7.8% Better Conversions by Simply Removing a Line + 3 Other Great Visual User Experience Tricks

7.8% Better Conversions by Simply Removing a Line + 3 Other Great Visual User Experience Tricks

  • Removing a visually confounding lifeline helped a Dutch professional association boost their conversion rate by 7.8%
  • Abstract and whimsical designs is more likely to trigger an emotion-based conversion than pictures of babies.
  • Stock photos of people looking at your Call-to-Action will increase your odds at increasing opt-ins and conversion rates.

Web design Singapore experts know that improving UX design can be achieved through a wide range of strategies and tools. Today’s post specifically focuses on how to obtain better conversions by experimenting with the visual elements on your landing pages.

Case study: VVAA’s minor header image change

VVAA is a Dutch professional association, with a membership of more than 75,000 experts in the field. Its conversion page sported a horizontal line, also known as a lifeline, as can be seen in the control image on the left. The company ran an A/B test over 20 days, delivered to 7,885 people, to see if that line was harming the bottom line of their conversion rate.

When Removing a Horizontal Line in a Picture Boosts Conversions by 7.8%

Image source: VWO

The A/B test in question revealed that, indeed, the lifeline contained too many distracting elements. Let’s see what drew the user’s attention away from actually clicking the Call to Action button:

  • The lifeline and the button blended into each other, as they had the same color;
  • The lifeline featured two bubbles, one of which sat right under the button;
  • The button was framed in a rectangle, with an arrow pointing straight to the bubble;
  • The woman in the picture was looking at the bubble (and not the button).

All in all, the lifeline wasn’t helping much. But when it was removed, conversions increased by 7.8% – self-evident proof for the notion that decluttering visual space around the call-to-action button is of the essence.

3 types of visual web design Singapore end-user experiences

Psychology-focused marketer Nick Kolenda employs academic research to argue for the visual clues that trigger three discrete categories of conversions. For the goal of catalyzing user action, Kolenda offers stock photo selection advice that may come in handy for any web design Singapore professional.

Here are Kolenda’s tips, organized around the three categories of conversions:

Rational conversions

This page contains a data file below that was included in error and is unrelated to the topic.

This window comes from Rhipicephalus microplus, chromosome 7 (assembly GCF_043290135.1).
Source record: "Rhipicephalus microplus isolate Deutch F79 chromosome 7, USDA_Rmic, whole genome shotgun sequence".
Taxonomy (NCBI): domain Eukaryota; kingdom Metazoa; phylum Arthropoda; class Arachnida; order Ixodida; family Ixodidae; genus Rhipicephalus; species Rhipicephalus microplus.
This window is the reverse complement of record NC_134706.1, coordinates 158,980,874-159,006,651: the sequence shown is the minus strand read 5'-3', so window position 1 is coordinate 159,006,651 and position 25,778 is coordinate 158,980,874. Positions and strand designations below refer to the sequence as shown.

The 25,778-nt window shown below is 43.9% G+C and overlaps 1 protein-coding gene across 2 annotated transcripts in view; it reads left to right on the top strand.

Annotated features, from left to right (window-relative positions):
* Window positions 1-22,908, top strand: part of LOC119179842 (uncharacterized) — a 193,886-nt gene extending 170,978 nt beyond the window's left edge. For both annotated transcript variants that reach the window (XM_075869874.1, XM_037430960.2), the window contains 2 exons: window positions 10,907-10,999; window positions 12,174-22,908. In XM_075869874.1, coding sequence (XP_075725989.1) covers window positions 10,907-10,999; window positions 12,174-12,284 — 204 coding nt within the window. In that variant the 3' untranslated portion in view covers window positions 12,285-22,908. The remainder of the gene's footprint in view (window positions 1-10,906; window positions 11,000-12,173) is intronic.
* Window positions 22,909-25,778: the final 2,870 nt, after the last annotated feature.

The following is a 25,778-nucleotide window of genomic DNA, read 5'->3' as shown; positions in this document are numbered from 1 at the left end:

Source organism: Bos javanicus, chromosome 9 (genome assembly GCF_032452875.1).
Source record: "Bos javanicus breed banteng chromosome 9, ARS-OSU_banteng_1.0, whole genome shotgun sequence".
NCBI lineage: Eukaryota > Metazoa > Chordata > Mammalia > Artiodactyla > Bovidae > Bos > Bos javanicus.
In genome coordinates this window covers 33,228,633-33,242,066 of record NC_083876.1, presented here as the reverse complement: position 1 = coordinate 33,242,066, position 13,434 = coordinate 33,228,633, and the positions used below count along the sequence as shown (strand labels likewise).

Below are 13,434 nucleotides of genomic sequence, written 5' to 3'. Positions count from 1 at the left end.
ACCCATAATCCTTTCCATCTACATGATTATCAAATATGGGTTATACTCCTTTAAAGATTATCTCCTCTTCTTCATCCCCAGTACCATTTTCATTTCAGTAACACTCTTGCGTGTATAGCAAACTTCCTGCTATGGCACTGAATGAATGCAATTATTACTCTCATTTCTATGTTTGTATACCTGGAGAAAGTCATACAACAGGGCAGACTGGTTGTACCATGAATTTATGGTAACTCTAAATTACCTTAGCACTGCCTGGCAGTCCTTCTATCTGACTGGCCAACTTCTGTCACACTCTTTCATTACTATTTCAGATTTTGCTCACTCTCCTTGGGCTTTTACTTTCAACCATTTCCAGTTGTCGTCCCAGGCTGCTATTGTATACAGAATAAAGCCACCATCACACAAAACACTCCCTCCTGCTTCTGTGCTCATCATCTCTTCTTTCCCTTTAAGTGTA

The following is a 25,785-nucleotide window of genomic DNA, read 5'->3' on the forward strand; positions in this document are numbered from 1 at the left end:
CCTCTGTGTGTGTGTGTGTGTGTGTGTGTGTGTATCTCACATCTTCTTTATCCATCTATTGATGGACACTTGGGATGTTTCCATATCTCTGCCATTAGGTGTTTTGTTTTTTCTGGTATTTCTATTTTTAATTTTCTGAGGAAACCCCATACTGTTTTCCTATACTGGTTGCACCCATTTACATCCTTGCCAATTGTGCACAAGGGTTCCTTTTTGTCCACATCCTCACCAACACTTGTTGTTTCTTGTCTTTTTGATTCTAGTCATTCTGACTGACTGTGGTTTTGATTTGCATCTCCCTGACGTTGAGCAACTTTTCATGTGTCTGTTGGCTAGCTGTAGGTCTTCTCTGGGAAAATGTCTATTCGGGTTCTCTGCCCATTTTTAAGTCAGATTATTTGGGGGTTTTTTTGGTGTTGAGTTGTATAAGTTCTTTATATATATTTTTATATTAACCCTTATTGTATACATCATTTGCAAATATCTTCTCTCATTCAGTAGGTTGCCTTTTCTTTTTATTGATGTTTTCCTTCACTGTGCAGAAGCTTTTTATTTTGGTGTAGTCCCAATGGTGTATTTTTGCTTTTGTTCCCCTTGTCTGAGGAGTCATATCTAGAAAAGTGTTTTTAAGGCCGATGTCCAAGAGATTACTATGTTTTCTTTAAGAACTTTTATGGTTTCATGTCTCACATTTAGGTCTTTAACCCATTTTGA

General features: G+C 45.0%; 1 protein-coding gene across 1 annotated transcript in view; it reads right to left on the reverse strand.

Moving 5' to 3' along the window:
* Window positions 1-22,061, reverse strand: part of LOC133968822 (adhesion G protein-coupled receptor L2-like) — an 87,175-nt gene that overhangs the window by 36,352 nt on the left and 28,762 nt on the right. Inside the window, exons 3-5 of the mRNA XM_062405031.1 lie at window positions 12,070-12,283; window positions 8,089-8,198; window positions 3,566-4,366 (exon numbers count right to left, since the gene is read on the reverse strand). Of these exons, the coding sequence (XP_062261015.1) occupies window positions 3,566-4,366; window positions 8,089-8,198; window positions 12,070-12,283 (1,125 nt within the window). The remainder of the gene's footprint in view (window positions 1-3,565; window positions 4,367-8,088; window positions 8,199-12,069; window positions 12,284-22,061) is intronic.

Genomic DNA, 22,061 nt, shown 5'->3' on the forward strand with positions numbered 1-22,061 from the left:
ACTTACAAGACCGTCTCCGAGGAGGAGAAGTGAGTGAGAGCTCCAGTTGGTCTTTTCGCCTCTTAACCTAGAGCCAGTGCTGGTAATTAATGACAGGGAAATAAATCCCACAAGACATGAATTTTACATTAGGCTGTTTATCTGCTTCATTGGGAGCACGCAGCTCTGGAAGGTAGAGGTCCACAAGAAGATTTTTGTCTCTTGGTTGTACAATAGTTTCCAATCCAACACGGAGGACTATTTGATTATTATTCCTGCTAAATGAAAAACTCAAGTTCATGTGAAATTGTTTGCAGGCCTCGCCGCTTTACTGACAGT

These are based on utility and logical arguments. According to Kolenda, the types of triggers that catalyze them include:

·         Images of brain scans

A 2008 study concluded that MRI/fMRI images concluded that articles that recount the conclusions of academic research can receive a capital of credibility from being illustrated with brain imaging outtakes. That’s because such visuals prompt associations with logical thinking.

·         Business-related imagery

A 2004 study has revealed that exposure to business-associated stimuli can trigger competitive behaviors.

·         Images that reinforce gender and racial stereotypes

Before you jump the gun, consider that this 1999 survey proved the power of priming one to form stereotypical associations with gender and race. They were asked to consider Asian-American women—but some participants were asked about race and others about gender.

At the end of the day, those who were primed about race formed an association with the stereotypical perception of Asians as astute logical thinkers.

Emotional conversions

These conversions are based on emotion-triggered decisions, such as personally relating to the topics of a lifestyle blog. The best stock photos you can choose for such conversions should be:

·         Cute, but whimsical

A 2014 study found that respondents who were shown the image on the left prior to making an Amazon gift card purchase were more likely to buy. Why did the baby lose out? Because babies are linked with caretaking, which counteracts the idea of indulgence.

Great Visual User Experience Tricks

Image source: Nick Kolenda

·         Smiling faces

The ‘chameleon effect’, studied in this 1999 paper says we tend to mimic the non-verbal behavior of others. As such, images of carefree, smiling people, are more likely to induce impulse buys.

·         People looking at the Call-to-Action

3 Great Visual User Experience Tricks

Image source: Tobii

This is one of the more famous heatmap images out there—and the one on the right yields better conversions. Why? Because following other people’s eyes has been proven to be a behavioral trait present in the human amygdala since ancient times.

Pro-social conversions

Morally-founded conversions include support for a Kickstarter campaign or donating to charity via the Internet. If selecting stock photos for a page that promotes these goals, consider using:

·         Images that turn people’s focus to themselves

How will this encourage them to donate? Being forced to focus on oneself induces a slight and temporary state of discomfort, which we then try to make amends for by behaving pro-socially.

3 Great Visual User Experience Tricks

Image source: Dreamstime.com

·         Images not related to business

Why? Because this 2006 study has revealed that business-associated imagery tends to make people adopt a ‘what’s in it for me’ mindset, which counters pro-social impulses like the wish to donate.

·         Religious imagery

It can be the word ‘God’, some crosses, or a symbol of blessings—a 2007 survey showed that people exposed to words in the semantic field of religion are more likely to behave ethically.

We will be happy to see your thoughts

Leave a reply

Search
Login/Register access is temporary disabled
Compare items () compare